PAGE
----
1902 James B Lansing born in Illinois.
 1927 Lansing Manufacturing Company founded in Los Angeles
 1934  Douglas Shearer of MGM heads team which designs first practical loudspeaker system for motion picture use. Lansing builds components for the system.
 1937 Shearer system awarded citation by the Academy of Motion Picture Arts and sciences.
 1941 Lansing Manufacturing Company acquired by Altec Service Company.
 1943 Lansing develops improved manufacturing methods, including flat wire milling and high-speed winding of ribbon wire voice coils.
 1943 Lansing designs the 604 Duplex loudspeaker.
 1944 Lansing and Hilliard redefine the state of the art for the motion picture theater with the A-4, dubbed Voice of the Theatre.
 1946 Lansing founds a new company, James B. Lansing Sound, Incorporated, to pursue new directions in transducer and sound system design.
 1947 JBL introduces the D-130 15″ loudspeaker, which was the first known use of a 4″ flat wire voice coil in a cone transducer.
 1949 James. B. Lansing dies; William Thomas becomes company president.
 1954  JBL introduces the model 375 high-frequency compression driver. This was the first commercially available 4″ diaphragm driver and afforded flat response to 9 kHz.
 1954 JBL introduces a family of acoustic lenses, developed by Locanthi.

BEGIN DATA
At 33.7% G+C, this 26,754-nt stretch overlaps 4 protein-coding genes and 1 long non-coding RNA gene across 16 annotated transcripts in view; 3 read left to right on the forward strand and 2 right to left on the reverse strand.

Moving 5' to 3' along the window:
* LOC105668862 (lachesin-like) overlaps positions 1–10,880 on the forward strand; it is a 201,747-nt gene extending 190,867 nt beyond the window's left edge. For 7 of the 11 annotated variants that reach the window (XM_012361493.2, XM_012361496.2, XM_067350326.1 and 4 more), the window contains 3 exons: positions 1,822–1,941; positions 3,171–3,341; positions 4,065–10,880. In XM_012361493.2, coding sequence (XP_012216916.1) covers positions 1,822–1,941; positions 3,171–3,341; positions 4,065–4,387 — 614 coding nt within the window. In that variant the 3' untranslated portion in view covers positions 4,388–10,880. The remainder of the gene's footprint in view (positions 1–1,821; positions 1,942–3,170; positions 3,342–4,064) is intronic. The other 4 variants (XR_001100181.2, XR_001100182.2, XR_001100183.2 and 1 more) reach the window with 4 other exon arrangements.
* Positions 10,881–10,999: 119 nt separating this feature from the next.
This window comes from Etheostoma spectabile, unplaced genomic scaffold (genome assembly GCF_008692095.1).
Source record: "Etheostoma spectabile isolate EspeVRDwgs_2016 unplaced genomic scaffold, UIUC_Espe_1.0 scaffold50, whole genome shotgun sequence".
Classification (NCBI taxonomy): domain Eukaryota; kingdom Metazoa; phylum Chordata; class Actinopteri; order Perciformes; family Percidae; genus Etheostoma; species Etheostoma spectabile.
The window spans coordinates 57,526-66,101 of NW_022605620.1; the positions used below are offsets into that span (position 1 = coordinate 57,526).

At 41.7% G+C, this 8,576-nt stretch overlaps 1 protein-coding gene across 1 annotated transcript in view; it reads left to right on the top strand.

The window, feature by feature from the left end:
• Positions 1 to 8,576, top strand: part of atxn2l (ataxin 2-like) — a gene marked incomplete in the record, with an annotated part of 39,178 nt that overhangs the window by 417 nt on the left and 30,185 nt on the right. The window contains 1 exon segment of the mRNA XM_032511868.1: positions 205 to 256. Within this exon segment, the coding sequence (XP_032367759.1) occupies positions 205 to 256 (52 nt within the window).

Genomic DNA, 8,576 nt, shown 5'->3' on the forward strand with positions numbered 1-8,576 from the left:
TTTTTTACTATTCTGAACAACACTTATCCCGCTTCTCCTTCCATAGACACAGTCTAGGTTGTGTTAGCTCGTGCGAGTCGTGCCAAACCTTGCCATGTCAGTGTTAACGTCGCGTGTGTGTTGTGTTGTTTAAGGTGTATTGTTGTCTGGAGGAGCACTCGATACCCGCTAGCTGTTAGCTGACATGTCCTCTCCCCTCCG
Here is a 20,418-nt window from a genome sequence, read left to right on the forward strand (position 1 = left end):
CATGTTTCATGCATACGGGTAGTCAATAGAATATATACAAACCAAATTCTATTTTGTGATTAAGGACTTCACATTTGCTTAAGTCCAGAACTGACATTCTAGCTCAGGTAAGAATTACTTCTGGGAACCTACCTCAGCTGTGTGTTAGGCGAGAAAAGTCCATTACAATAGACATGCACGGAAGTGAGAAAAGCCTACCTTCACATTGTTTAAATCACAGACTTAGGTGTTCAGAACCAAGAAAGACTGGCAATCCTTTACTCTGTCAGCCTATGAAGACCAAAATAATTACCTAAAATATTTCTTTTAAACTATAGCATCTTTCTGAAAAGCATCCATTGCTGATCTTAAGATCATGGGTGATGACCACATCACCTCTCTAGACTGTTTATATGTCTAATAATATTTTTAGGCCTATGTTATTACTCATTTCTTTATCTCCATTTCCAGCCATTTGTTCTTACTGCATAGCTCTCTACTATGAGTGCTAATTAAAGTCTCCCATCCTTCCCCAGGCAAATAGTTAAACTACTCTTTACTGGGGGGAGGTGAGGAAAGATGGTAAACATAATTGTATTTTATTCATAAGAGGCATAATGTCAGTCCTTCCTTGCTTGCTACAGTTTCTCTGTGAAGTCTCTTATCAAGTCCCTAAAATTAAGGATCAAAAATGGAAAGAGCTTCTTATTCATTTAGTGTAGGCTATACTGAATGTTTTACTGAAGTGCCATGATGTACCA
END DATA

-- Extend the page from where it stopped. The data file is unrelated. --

1954 Model 075 high-efficiency, high-frequency ring radiator introduced.
 1955 Leo Fender of musical instrument fame incorporates the model D-130 into his famous guitar amplifiers, signaling JBL’s entry into the music reinforcement field.
 1958 JBL introduces the Paragon stereophonic loudspeaker system, incorporating a cylindrical reflecting principle for superior stereophonic imaging in the home.
 1962 JBL introduces the first two-way studio monitor using a high-frequency compression driver with acoustical lens.
 1965 JBL introduces the-“T-circuit” output configuration for high performance solid state amplifiers.
 1968 JBL introduces the 4310-three-way bookshelf monitor. This system lives on through the models 4311 and 4312.
 1969 Sidney Harman acquires JBL from William Thomas. The company embarks on a period of accelerated international growth through the Harman distribution companies.
 1969 The L-100, a consumer version of the 4311, is introduced, eventually reaching sales of 125,000 pairs during the decade of the seventies.
 1969 JBL transducers power Woodstock and other major rock festivals.
 1973 JBL introduces the expanded line of 4300-series monitors, including the industry’s first four-way designs.
 1975 JBL introduces Model 4682 “Strongbox” Line Array.
 1976 JBL’s monitors rank first in the US recording industry survey conducted by Billboard.
 1977 JBL moves to new location in Northridge, California.
 1979 JBL introduces patented diamond surround diaphragm technology for high frequency resonence control.
 1979 JBL developes SFG Symetrical Field Geometry magnet structures.
 1980 JBL introduces patented Bi-Radial© Constant-Coverage horn technology.
 1981 Bi-Radial monitors introduced. Building on the acoustical concept of flat power response, the 4400-series monitors quickly gain acceptance by the recording industry.